Building a sustainable future
Linking wetlands with catchments
Wetlands Action's Functional Landscape Approach is balancing ecosystem services in wetlands and their catchments
Sustainable Wetlands, Sustainable Livelihoods
Wetland Action works throughout Africa to support the sustainable management of wetlands in an ecologically sound and socially sensitive manner
World Wetlands Day, February 2nd 2014
For almost 20 years Wetland Action has been advocating the need for 'people-centred wetland management'. For World Wetlands Day 2014 we are celebrating the Ramsar Convention's theme of Wetlands and Agriculture: Partners for Growth, which emphasises the need for the wetland and agricultural sectors to work together in order to balance livelihood benefits and wetland ecosystem services Read More...
Els Bognetteau (1951 to 2014)
We wish to record our sincere appreciation for the contribution that Els made to the development of WA in many African countries, especially Ethiopia.
Community members in Simlemba, Malawi, display their wetland resource map
Welcome to Wetland Action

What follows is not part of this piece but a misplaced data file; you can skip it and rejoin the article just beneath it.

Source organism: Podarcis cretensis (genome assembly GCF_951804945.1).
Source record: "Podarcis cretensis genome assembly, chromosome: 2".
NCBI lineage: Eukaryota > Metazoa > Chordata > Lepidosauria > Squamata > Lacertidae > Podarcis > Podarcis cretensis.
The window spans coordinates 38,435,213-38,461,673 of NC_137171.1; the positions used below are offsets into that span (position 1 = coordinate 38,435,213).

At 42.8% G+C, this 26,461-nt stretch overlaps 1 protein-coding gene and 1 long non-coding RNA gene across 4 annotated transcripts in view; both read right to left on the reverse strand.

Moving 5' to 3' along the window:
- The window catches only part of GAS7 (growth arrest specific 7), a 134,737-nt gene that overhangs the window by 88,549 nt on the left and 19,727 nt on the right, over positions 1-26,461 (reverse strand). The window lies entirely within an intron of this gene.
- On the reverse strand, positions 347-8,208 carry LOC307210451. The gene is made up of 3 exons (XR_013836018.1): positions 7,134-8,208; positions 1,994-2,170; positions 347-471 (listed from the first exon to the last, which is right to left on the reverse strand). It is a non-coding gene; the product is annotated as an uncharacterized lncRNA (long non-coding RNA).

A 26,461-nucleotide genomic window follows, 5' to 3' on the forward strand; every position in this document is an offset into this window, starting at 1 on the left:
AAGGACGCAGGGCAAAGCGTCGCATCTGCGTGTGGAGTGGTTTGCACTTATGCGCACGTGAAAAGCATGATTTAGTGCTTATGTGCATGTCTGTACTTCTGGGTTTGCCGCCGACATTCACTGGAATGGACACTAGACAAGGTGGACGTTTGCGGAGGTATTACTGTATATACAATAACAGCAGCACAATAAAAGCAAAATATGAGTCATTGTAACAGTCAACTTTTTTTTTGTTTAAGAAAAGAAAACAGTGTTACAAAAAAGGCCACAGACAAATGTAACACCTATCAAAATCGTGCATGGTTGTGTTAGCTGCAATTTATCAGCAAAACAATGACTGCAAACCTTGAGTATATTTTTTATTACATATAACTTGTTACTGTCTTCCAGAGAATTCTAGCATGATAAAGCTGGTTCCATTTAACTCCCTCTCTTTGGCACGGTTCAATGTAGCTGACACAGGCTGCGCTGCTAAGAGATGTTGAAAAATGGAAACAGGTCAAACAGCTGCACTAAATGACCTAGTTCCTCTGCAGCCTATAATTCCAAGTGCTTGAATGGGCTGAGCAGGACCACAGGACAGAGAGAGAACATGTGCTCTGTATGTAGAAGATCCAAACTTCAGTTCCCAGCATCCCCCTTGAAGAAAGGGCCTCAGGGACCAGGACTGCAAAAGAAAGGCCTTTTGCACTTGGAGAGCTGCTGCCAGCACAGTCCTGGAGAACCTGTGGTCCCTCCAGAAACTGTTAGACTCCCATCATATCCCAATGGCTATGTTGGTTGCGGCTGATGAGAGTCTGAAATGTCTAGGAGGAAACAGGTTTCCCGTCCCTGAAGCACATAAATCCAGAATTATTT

Wetland Action supports the sustainable management / utilisation of wetlands in an ecologically sound and socially sensitive manner for improved livelihoods.
Wetland Action has two main aims:
- Ecologically sustainable management of wetland resources to meet socio-economic needs and maintain ecosystem services;
- Socially sensitive wetland management for the long-term enhancement of livelihood benefits and poverty reduction
By helping raise awareness of the value of wetlands and ways to manage them sustainably, Wetland Action ensures that these areas are seen more positively so that their future contribution ecosystem services and peoples’ livelihoods is better assured.
With global rises in temperature and the increasing unpredictability of rainfall, climate change has the potential to have a major impact on wetlands. However, wetlands can play a vital role in buffering the wider effects of climate change on the human population.
In many cases wetlands are seen as critical areas for conservation due their support of biodiversity, while in other cases they are recognised as important agro-development resources.